REMEMBER: Everybody knows that smokin' ain't allowed in school !


          • #6
            Hello people. Been busy today but I have made some progress. Loudthud was on the money. I have removed the 2 red wires and add one and grounded on the power tx. It so much better channel 1 is great still too much noise on vibrato. But that is reduced also did a few changes that nevetslab stated. Can anyone point out to me the best ground points. Many thanks arbutt


            • #7
              Originally posted by Arbutt View Post
              ...Can anyone point out to me the best ground points. Many thanks arbutt
              'Teach a man to fish'
              From that, the red 0V / circuit common / ground wire from the reservoir cap is a super contaminating transmitter, it should be connected directly to the red/yellow wire at the chassis tab by the PT.
              Referring to this build as a clone seems to me a misnomer, a 'clone' being an exact copy, ; the wiring arrangements here bears little resemblance to a real BF, look at the heaters for example and absence of brass behind the control pots for chassis 0V connections.
              Hence G1's unanswered query regarding the hum frequency.
              I think it's 'not ideal' for the red 0V / circuit common / ground wire from the g2 node cap to share the 0V / circuit common / ground chassis used for the preamps.
              My band:-


              • #8
                Hi pdf. I'm not sure on the g1 question.. As I'm more self taught... I have removed the centre tap from the heaters and connected it to the same as the 0v from dog house to the power tx. The pots do have a copper plate tight up to the chassis. Thanks for the download link. I will read tonight... I the amp ain't perfect. I have made a few myself without any noise issues. As I followed the layout. Thanks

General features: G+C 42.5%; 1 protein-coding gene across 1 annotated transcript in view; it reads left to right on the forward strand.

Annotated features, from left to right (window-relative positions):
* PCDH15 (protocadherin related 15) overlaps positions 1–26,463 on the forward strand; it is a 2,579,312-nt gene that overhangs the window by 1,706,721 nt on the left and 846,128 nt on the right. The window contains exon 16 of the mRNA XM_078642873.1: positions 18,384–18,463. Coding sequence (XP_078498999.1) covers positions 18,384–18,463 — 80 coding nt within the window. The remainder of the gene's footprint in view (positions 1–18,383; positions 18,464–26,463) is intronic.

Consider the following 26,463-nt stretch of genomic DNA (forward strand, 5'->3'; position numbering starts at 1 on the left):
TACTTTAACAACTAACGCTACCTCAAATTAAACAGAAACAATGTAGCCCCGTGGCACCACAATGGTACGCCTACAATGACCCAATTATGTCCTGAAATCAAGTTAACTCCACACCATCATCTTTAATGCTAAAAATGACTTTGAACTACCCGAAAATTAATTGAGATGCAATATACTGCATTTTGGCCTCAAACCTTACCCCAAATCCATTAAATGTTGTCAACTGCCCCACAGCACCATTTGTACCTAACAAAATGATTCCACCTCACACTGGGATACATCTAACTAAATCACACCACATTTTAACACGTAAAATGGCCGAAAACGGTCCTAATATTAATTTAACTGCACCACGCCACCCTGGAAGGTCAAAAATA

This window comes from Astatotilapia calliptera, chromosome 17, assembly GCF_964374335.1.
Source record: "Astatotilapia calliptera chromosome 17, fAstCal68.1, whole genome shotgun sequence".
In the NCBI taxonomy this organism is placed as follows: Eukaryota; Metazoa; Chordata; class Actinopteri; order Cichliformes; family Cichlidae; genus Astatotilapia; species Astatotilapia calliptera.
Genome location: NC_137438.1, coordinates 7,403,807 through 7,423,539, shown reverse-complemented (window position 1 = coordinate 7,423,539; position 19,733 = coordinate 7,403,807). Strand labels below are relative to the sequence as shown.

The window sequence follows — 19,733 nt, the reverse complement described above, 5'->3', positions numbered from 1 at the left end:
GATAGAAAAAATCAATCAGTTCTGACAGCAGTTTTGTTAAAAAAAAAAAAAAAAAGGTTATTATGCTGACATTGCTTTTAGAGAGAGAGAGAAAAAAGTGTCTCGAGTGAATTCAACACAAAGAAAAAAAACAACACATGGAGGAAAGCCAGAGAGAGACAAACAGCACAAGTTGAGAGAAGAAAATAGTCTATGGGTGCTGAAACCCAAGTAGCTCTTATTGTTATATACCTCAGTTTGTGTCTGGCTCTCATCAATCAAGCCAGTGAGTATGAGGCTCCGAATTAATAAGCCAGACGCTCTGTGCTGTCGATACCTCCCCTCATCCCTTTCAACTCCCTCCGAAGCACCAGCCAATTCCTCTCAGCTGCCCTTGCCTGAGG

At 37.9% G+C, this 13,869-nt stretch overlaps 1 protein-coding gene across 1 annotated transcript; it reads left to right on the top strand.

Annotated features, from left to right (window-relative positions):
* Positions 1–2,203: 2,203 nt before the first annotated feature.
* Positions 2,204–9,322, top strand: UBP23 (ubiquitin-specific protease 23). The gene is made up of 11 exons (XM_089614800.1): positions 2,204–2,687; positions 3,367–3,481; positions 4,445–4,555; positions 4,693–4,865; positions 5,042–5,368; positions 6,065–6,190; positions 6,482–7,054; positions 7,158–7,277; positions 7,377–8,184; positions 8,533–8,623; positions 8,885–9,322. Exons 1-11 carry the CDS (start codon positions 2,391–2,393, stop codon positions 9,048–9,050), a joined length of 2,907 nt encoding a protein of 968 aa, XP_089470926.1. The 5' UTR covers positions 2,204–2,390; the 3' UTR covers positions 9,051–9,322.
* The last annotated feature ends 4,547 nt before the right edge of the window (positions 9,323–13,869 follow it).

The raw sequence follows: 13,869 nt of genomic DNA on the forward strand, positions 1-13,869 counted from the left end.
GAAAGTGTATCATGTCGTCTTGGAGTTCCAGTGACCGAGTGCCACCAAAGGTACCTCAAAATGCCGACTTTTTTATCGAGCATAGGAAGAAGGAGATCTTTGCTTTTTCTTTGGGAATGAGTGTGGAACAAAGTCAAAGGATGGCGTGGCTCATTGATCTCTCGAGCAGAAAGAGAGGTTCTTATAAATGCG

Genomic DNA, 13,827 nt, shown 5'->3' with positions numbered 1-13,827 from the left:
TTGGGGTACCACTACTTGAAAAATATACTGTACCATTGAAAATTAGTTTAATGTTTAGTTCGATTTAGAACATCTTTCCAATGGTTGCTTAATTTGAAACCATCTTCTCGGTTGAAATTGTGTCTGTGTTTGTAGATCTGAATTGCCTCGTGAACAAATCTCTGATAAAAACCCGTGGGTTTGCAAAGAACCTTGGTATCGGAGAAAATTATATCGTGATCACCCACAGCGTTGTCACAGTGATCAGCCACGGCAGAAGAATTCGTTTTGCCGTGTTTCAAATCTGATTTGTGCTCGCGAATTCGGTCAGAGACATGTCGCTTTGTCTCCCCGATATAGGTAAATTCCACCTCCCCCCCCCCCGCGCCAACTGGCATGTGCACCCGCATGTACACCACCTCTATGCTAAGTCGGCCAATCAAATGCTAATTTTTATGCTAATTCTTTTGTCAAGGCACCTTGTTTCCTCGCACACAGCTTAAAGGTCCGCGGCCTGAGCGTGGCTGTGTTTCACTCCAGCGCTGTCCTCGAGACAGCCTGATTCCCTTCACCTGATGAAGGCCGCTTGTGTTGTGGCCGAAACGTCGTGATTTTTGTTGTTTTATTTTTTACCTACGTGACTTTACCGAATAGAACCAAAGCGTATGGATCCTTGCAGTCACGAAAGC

• #9
                  Originally posted by Arbutt View Post
                  ...I'm not sure on the g1 question..
                  Get the hum trace displayed on the scope, count the number of divisions per cycle and note the time per division; f = 1/t
                  My band:-


                  • #10
                    Here is my secret ever so simple 60/120 test:

                    TOuch your finger to the tip of your scope probe. Set the sweep speed to get one full cycle or maybe two full cycles. That is 60Hz. Now probe your hum signal. If it has the same number of cycles on the screen it is also 60Hz. if it has twice as many cycles, it is 120Hz. I do this all the time.
                    Education is what you're left with after you have forgotten what you have learned.


                    • #11
                      This page from the Hoffman site should be helpful.


                      It doesn't show the best possible ground, but it will work well enough for a Fender style amp. It shows what you might call a Marshall style with a wire soldered across the back of the pots, but the Fender brass strip does the same thing. The Fender style eyelet board will have more points to ground, but they should all go to the brass strip or the ground lug near the preamp. The main thing that makes this work is the ground for the preamp filter caps should go to the preamp ground, not the ground near the power transformer where the main filter caps go to ground.
                      WARNING! Musical Instrument amplifiers contain lethal voltages and can retain them even when unplugged. Refer service to qualified personnel.
                      REMEMBER: Everybody knows that smokin' ain't allowed in school !


                      • #12
                        Many thanks for all your help. It's now sorted. Mostly ground issues . And few lead address. I've learnt a few things about ground placement in the last few days. arbutt